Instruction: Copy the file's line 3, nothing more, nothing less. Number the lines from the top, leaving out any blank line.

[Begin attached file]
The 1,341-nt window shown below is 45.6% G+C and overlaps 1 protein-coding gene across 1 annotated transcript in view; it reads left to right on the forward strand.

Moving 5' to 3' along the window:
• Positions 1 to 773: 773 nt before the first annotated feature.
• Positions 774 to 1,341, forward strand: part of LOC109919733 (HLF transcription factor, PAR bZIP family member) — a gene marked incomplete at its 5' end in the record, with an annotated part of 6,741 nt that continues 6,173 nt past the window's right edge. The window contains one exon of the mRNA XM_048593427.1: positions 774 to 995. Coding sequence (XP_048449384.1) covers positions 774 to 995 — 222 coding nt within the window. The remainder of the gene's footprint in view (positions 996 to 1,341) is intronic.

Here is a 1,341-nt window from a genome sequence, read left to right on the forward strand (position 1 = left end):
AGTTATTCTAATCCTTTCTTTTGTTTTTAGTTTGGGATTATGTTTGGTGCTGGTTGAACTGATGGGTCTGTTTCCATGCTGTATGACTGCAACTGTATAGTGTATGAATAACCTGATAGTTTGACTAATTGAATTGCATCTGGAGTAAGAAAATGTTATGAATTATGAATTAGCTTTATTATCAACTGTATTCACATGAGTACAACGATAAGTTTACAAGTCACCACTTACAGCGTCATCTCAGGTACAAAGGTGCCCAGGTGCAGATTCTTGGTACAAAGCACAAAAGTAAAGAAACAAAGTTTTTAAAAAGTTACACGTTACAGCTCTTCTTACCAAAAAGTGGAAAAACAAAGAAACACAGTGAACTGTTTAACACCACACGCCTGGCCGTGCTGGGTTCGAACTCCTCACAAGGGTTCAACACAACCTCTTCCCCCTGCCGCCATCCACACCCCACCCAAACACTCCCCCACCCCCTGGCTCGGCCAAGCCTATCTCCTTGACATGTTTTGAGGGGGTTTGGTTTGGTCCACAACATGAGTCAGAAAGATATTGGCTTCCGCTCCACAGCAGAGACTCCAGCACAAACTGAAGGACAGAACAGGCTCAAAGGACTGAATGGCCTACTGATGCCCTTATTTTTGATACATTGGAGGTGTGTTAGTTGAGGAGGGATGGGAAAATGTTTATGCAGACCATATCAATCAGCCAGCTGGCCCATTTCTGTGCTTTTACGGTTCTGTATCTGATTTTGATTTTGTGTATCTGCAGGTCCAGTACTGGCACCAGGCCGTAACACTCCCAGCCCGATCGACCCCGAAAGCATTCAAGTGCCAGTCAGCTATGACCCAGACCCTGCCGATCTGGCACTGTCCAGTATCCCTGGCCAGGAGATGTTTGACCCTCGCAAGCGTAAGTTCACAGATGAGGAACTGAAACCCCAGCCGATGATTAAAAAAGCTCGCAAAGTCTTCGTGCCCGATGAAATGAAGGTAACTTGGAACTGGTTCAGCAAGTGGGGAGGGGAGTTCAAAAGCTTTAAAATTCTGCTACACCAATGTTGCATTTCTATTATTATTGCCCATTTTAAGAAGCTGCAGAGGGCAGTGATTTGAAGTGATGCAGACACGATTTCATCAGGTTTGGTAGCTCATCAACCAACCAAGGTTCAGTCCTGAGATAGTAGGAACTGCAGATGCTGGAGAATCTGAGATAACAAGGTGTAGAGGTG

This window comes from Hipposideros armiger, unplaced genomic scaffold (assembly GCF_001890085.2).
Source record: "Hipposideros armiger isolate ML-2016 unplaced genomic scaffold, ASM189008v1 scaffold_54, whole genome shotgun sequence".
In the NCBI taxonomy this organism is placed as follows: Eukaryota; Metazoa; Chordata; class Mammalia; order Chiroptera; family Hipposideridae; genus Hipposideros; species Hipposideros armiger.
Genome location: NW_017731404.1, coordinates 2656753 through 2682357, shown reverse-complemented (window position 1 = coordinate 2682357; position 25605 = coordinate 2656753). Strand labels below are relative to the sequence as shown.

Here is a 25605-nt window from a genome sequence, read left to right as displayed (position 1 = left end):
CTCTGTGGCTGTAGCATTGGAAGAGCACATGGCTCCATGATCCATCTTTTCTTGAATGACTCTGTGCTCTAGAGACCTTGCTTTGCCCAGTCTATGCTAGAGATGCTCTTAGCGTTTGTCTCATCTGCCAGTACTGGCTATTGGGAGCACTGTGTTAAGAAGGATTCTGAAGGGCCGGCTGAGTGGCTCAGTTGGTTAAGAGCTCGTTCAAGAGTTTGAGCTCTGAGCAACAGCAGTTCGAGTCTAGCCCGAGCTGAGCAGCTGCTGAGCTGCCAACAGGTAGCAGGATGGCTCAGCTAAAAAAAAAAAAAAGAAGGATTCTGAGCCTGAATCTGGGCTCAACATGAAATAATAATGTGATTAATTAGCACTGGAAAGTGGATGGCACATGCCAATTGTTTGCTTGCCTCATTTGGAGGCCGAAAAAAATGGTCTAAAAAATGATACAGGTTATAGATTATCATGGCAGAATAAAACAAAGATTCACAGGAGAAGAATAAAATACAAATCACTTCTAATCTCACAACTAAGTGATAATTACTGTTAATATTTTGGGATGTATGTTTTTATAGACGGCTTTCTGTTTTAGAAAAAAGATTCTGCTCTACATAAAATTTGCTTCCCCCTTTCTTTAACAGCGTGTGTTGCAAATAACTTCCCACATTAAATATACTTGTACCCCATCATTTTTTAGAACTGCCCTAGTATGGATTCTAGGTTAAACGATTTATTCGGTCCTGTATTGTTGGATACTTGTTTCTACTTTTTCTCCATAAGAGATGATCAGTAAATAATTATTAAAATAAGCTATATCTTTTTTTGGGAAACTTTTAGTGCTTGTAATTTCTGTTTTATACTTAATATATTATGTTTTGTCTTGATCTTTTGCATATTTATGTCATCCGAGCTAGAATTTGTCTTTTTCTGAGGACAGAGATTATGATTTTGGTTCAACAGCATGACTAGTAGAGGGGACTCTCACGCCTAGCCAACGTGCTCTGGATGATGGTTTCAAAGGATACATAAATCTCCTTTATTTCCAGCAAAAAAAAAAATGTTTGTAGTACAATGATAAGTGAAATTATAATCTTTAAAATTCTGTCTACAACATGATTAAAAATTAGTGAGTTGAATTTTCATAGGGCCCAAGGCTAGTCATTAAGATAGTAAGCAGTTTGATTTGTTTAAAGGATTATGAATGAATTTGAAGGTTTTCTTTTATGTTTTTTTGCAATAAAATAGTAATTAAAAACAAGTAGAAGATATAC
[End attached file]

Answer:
• Positions 1 to 773: 773 nt before the first annotated feature.